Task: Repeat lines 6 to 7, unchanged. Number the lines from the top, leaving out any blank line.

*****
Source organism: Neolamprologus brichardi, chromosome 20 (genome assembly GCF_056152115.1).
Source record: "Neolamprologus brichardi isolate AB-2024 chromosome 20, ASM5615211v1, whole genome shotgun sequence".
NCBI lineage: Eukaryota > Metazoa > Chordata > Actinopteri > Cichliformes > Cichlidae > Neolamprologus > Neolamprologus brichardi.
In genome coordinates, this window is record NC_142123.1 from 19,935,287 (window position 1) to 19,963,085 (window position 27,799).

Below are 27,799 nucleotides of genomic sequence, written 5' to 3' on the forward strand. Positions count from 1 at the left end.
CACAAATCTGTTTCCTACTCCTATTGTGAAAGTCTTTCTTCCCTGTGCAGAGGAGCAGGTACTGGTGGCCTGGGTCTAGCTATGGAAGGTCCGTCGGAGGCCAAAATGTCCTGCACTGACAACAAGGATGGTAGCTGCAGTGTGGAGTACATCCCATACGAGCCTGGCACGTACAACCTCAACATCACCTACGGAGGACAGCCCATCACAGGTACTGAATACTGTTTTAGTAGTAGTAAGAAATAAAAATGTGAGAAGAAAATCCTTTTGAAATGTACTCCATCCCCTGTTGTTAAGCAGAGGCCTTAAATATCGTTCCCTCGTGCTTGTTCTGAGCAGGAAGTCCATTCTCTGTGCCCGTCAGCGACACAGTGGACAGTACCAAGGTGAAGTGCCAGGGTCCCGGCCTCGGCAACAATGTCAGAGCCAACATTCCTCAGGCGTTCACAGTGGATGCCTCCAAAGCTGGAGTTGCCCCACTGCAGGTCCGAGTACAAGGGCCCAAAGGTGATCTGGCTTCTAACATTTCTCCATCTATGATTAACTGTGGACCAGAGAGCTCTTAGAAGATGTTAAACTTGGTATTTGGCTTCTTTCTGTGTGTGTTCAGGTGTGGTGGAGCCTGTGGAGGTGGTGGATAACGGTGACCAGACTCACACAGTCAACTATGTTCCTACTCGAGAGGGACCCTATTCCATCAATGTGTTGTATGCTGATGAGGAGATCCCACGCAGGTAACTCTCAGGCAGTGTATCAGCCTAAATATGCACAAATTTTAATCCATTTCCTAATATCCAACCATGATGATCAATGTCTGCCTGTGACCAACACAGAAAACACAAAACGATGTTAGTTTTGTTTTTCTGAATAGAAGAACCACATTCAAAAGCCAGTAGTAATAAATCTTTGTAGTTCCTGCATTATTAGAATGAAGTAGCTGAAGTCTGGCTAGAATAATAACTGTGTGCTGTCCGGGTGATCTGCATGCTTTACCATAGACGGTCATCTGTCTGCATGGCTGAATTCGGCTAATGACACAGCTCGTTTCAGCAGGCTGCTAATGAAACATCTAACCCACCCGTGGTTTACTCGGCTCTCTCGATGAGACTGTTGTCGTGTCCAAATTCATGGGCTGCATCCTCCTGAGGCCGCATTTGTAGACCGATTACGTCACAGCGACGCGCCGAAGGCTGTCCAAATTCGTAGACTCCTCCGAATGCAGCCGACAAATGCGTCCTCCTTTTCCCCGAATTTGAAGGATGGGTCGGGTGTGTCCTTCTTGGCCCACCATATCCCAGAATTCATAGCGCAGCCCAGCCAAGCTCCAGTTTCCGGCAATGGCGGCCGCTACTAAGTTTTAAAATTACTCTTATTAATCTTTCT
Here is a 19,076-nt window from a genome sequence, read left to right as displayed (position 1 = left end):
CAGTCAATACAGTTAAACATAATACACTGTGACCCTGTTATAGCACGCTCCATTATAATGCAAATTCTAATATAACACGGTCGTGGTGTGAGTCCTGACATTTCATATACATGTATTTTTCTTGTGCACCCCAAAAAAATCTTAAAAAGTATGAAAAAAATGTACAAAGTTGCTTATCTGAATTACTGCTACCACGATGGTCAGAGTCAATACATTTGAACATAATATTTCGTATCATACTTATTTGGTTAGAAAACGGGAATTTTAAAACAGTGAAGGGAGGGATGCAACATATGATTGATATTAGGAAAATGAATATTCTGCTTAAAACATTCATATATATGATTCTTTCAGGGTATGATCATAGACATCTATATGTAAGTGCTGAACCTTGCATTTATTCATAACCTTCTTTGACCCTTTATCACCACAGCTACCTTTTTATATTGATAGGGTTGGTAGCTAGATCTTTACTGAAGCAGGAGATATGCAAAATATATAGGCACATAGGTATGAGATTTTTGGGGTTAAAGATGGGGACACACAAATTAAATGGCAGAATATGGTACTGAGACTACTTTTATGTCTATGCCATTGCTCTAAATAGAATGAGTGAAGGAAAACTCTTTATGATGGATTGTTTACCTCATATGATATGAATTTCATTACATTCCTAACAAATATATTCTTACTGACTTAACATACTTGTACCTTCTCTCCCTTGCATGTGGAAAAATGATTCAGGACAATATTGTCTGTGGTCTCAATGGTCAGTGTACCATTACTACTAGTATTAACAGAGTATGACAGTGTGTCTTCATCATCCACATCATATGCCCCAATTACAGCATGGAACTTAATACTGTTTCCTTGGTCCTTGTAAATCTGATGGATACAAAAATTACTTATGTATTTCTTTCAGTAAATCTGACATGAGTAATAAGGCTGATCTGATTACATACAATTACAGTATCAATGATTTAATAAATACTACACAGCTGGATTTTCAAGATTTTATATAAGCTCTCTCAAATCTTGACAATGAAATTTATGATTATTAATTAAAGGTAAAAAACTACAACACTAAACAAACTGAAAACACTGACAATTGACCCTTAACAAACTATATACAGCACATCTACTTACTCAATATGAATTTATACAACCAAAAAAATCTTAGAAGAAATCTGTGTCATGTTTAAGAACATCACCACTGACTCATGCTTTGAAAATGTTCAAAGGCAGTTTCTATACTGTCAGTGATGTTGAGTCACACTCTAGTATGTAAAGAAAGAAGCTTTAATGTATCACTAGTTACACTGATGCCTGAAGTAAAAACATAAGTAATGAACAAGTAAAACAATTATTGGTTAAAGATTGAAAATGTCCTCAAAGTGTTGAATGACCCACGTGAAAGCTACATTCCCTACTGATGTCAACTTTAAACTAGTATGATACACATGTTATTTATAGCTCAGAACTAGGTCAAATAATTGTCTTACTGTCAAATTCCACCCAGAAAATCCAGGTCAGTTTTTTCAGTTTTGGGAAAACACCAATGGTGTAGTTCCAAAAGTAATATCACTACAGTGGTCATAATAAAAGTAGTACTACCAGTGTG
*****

CACAAATCTGTTTCCTACTCCTATTGTGAAAGTCTTTCTTCCCTGTGCAGAGGAGCAGGTACTGGTGGCCTGGGTCTAGCTATGGAAGGTCCGTCGGAGGCCAAAATGTCCTGCACTGACAACAAGGATGGTAGCTGCAGTGTGGAGTACATCCCATACGAGCCTGGCACGTACAACCTCAACATCACCTACGGAGGACAGCCCATCACAGGTACTGAATACTGTTTTAGTAGTAGTAAGAAATAAAAATGTGAGAAGAAAATCCTTTTGAAATGTACTCCATCCCCTGTTGTTAAGCAGAGGCCTTAAATATCGTTCCCTCGTGCTTGTTCTGAGCAGGAAGTCCATTCTCTGTGCCCGTCAGCGACACAGTGGACAGTACCAAGGTGAAGTGCCAGGGTCCCGGCCTCGGCAACAATGTCAGAGCCAACATTCCTCAGGCGTTCACAGTGGATGCCTCCAAAGCTGGAGTTGCCCCACTGCAGGTCCGAGTACAAGGGCCCAAAGGTGATCTGGCTTCTAACATTTCTCCATCTATGATTAACTGTGGACCAGAGAGCTCTTAGAAGATGTTAAACTTGGTATTTGGCTTCTTTCTGTGTGTGTTCAGGTGTGGTGGAGCCTGTGGAGGTGGTGGATAACGGTGACCAGACTCACACAGTCAACTATGTTCCTACTCGAGAGGGACCCTATTCCATCAATGTGTTGTATGCTGATGAGGAGATCCCACGCAGGTAACTCTCAGGCAGTGTATCAGCCTAAATATGCACAAATTTTAATCCATTTCCTAATATCCAACCATGATGATCAATGTCTGCCTGTGACCAACACAGAAAACACAAAACGATGTTAGTTTTGTTTTTCTGAATAGAAGAACCACATTCAAAAGCCAGTAGTAATAAATCTTTGTAGTTCCTGCATTATTAGAATGAAGTAGCTGAAGTCTGGCTAGAATAATAACTGTGTGCTGTCCGGGTGATCTGCATGCTTTACCATAGACGGTCATCTGTCTGCATGGCTGAATTCGGCTAATGACACAGCTCGTTTCAGCAGGCTGCTAATGAAACATCTAACCCACCCGTGGTTTACTCGGCTCTCTCGATGAGACTGTTGTCGTGTCCAAATTCATGGGCTGCATCCTCCTGAGGCCGCATTTGTAGACCGATTACGTCACAGCGACGCGCCGAAGGCTGTCCAAATTCGTAGACTCCTCCGAATGCAGCCGACAAATGCGTCCTCCTTTTCCCCGAATTTGAAGGATGGGTCGGGTGTGTCCTTCTTGGCCCACCATATCCCAGAATTCATAGCGCAGCCCAGCCAAGCTCCAGTTTCCGGCAATGGCGGCCGCTACTAAGTTTTAAAATTACTCTTATTAATCTTTCT
Here is a 19,076-nt window from a genome sequence, read left to right as displayed (position 1 = left end):